This past week and a half I had conferences, open house and an IEP meeting so I got to talk to many parents. I generally view opportunities to share insights on the students and discuss student progress with parents as valuable.
This past week brought out some interesting comments and conversations that I thought I would share. While I am sitting across the table from a parent, she lifts up her shirt to prove that she is pregnant. I was quite uncomfortable and told her exactly what I tell the kids "we do not show our private bodies at school and your stomach is part of your private body". As the conversation progressed, she asked me if I felt her child's needs were related to the amount of television she watched. What do you say? I asked about how much TV the child watched and the parent said the child watches TV all the time when she is not eating or sleeping. As an early educator, I know how crucial those first few years of life are. I mentally stopped my mouth from gaping open and calmly responded that I think other activities may be more beneficial. The mother then asked what she could do with her child if her child was not watching television. OK.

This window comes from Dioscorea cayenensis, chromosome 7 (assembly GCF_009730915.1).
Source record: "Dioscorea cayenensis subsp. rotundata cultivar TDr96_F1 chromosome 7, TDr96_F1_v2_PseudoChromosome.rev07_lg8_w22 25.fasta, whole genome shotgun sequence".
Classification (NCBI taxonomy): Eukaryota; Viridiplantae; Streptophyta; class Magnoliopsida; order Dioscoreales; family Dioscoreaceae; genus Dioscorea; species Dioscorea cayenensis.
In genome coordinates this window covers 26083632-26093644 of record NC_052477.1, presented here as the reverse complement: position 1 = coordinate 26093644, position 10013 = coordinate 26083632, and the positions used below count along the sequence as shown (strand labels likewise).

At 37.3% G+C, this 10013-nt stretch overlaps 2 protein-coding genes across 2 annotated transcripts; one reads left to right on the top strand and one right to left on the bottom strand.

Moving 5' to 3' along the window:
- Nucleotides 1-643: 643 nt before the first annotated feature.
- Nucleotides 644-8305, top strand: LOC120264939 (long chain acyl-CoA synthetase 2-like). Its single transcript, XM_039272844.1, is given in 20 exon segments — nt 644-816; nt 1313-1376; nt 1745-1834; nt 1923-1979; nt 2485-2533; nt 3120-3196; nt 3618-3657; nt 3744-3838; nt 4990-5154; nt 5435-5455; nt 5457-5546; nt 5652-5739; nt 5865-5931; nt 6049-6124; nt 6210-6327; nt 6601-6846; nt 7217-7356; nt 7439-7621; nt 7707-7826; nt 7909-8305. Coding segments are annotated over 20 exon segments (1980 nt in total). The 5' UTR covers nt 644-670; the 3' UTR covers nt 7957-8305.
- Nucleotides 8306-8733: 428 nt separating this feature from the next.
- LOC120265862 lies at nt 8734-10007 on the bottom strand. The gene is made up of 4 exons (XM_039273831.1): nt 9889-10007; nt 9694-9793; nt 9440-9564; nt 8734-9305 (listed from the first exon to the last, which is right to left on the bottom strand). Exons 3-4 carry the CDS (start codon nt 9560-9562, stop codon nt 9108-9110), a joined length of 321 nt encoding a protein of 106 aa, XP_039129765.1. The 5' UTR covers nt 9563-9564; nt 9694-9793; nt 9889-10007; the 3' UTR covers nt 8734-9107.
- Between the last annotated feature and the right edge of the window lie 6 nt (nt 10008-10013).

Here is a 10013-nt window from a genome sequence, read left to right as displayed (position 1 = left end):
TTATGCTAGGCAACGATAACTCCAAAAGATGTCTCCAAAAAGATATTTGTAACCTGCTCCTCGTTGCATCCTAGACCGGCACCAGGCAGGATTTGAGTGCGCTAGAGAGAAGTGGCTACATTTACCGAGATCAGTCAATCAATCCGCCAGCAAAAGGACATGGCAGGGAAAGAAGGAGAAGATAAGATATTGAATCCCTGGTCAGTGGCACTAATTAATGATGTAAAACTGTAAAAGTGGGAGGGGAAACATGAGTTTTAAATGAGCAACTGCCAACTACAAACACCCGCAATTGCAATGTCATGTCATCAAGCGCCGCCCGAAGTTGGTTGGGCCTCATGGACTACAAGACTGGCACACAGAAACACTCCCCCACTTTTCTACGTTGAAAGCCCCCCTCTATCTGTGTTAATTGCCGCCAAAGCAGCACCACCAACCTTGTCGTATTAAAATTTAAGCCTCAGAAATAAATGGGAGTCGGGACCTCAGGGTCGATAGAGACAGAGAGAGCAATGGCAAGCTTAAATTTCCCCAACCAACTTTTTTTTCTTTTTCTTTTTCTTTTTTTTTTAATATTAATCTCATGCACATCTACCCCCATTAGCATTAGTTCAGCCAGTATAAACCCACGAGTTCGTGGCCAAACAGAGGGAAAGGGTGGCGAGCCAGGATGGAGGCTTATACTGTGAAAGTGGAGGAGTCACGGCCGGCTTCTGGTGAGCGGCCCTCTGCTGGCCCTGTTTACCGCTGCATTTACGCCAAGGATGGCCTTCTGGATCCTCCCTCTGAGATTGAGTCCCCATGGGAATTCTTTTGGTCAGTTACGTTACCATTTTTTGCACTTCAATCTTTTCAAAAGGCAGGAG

Another parent wanted to know why their almost four year old son with significant language delays was not yet reading. I explained that he is working on letter recognition and symbol-sound correspondence at this time and would have more time to read a bit later on once some initial skills were more solidified. Then they wanted to know why there has not been any homework. Homework is sent home in the student's backpack every Monday. I explained this and they seemed surprised. I encouraged them to check the backpack every few days for important notices, communication from the school, and of course homework.
Still another parent confessed that her child has massive behavior problems at home. This student appears to get along well with other students, can play cooperatively, and follows directions without any difficulty, so I was a bit surprised. After some conversation, it was revealed that the parents don't assert themselves with this child because she is the youngest of the family. Specifically, when the parents want the child to do something like a chore or homework, the child tells the parents "no" and that is the end of the story. The child is just being a child. Children need limits and will do better when those limits are consistently enforced.
Each year I tell my principal that I want to set up 'preschool for parents' where the parents come to a couple of sessions before school starts. Each year he sort of laughs me off. Each year, I grow more and more convinced of the need. It is not that I want to tell people how to parent, but to share information and research about early childhood development and the specifics of the program. I ultimately just want the best for my students, but sometimes I feel very limited by the amount instructional time we have each day, that it is simply, not enough.